Wednesday, May 20, 2009

As a follow up yesterday to the strange fish that caused a sensation, we now have more information. Firstly the fish has been identified by local marine biologists as a Ratfish also known as a Chimaera or Quimera in Spanish. None of the local fisherman had any idea of what it was, not even those that have spent their whole lives on the sea. The crew of Minerva IV were fishing eleven miles south of Cabo yeserday around 1.00 pm, when they spotted a red stain in the water, thinking it was a squid they drew nearer to it and when they saw the odd creature, they exchanged puzzled looks not knowing what it was. The fish would flip belly up and then try to dive.
They decided to bring it on board and easily managed to pluck it from the water, then put it in the bait tank where it remained alive until just before they got back to the dock.
There are differnt kinds of Ratish though we have still not identified exactly which kind this is. Most of the information availalbe refers to the Spotted Ratfish, which this one obviously isn't.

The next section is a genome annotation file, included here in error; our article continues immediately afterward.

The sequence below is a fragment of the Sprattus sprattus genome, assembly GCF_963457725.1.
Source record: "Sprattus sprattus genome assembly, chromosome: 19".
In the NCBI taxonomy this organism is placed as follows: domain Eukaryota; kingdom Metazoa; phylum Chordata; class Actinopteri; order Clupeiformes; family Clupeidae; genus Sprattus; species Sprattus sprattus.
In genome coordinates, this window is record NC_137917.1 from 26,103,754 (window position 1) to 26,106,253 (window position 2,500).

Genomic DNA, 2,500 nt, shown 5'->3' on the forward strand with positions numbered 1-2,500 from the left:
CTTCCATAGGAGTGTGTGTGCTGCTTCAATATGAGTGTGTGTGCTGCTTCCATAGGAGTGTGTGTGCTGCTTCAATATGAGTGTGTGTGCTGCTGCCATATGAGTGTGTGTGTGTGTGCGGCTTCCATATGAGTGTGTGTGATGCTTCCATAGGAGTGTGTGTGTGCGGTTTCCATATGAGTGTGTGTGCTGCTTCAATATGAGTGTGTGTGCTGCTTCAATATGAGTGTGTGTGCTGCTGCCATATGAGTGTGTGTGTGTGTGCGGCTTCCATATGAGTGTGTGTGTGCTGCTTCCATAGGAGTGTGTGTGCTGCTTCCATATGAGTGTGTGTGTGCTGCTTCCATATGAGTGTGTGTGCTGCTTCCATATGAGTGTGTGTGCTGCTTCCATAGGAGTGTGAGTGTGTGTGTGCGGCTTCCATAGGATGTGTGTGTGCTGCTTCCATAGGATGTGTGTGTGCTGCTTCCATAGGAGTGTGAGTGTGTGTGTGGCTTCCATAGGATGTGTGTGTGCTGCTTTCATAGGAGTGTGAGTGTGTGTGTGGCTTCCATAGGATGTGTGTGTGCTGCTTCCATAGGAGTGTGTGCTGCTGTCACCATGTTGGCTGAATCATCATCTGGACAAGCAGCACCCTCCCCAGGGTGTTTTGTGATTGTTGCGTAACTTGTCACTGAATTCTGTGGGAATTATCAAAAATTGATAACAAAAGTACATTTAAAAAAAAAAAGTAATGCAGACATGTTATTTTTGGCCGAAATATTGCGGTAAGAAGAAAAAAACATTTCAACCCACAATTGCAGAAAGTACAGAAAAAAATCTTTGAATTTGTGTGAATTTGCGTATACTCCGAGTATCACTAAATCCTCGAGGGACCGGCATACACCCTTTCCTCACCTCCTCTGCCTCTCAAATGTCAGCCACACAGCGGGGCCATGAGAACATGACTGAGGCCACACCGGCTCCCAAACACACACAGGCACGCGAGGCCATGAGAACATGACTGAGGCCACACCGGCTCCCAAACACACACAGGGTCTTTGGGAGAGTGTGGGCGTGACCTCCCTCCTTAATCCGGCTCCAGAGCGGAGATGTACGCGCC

They are found in deep water:
Biology Glossary (e.g. epibenthic)

Bathydemersal to benthopelagic generally between 300 and 500 m depth. Found in the upper continental slope. Usually found in deeper waters in southern latitudes, while making a summer inshore migration up to 40-100 m in the northern areas. Sluggish, usually occurring in small groups. Feeds mainly on bottom-living invertebrates. The single dorsal spine is sharp and pointed, and although only mildly venomous can inflict a painful wound. Oviparous. Males have a clasper on the forehead that is probably used to hold on to the female during copulation. Egg capsules are about 17 cm long; young look alike adults and hatch when 10 cm long. Common by-catch when trawling for shrimps in the North Sea or Skaggerak.